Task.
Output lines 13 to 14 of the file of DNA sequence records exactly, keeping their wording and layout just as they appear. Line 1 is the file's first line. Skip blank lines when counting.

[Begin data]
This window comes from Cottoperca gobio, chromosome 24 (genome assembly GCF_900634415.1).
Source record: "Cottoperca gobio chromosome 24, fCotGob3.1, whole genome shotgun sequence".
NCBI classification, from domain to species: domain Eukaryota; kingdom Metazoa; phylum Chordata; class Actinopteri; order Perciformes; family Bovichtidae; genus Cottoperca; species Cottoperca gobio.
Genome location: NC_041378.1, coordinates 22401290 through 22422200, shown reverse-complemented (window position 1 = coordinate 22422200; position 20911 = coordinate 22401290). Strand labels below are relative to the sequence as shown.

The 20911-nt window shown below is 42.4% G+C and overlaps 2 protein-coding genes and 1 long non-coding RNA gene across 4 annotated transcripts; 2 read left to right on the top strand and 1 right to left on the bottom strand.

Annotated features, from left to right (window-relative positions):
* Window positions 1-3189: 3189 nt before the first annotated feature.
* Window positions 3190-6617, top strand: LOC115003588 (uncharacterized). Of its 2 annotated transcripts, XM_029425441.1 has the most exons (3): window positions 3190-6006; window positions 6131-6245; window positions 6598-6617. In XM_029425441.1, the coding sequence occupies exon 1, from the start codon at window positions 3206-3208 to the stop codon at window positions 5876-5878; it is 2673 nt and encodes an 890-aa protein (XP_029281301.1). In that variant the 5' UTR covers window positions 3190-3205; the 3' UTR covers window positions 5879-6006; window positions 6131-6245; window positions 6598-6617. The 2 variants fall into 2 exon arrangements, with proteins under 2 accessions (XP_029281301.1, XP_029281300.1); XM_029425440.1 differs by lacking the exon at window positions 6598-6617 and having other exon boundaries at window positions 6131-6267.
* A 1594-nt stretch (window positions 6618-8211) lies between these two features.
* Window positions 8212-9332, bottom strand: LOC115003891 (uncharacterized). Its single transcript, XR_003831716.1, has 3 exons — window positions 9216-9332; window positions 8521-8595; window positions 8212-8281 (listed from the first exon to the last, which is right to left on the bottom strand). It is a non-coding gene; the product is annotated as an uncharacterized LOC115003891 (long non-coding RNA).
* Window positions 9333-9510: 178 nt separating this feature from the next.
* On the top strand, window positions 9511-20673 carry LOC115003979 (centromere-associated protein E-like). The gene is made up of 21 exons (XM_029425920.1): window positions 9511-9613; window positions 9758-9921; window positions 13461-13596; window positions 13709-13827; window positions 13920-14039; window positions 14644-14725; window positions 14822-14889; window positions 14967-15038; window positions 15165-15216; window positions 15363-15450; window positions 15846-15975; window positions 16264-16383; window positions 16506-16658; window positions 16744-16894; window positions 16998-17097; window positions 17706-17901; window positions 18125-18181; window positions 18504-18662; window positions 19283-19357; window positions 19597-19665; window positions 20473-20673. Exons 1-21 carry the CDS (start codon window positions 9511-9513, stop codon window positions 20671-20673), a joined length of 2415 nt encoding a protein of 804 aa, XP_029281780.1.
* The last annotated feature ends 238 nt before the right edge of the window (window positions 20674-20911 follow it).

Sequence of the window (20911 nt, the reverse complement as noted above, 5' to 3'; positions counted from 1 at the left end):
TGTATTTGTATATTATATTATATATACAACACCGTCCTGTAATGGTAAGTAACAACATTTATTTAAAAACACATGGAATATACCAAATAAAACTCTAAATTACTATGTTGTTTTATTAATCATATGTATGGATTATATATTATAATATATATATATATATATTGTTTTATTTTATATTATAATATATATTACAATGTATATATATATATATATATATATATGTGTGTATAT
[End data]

* The last annotated feature ends 238 nt before the right edge of the window (window positions 20674-20911 follow it).

Sequence of the window (20911 nt, the reverse complement as noted above, 5' to 3'; positions counted from 1 at the left end):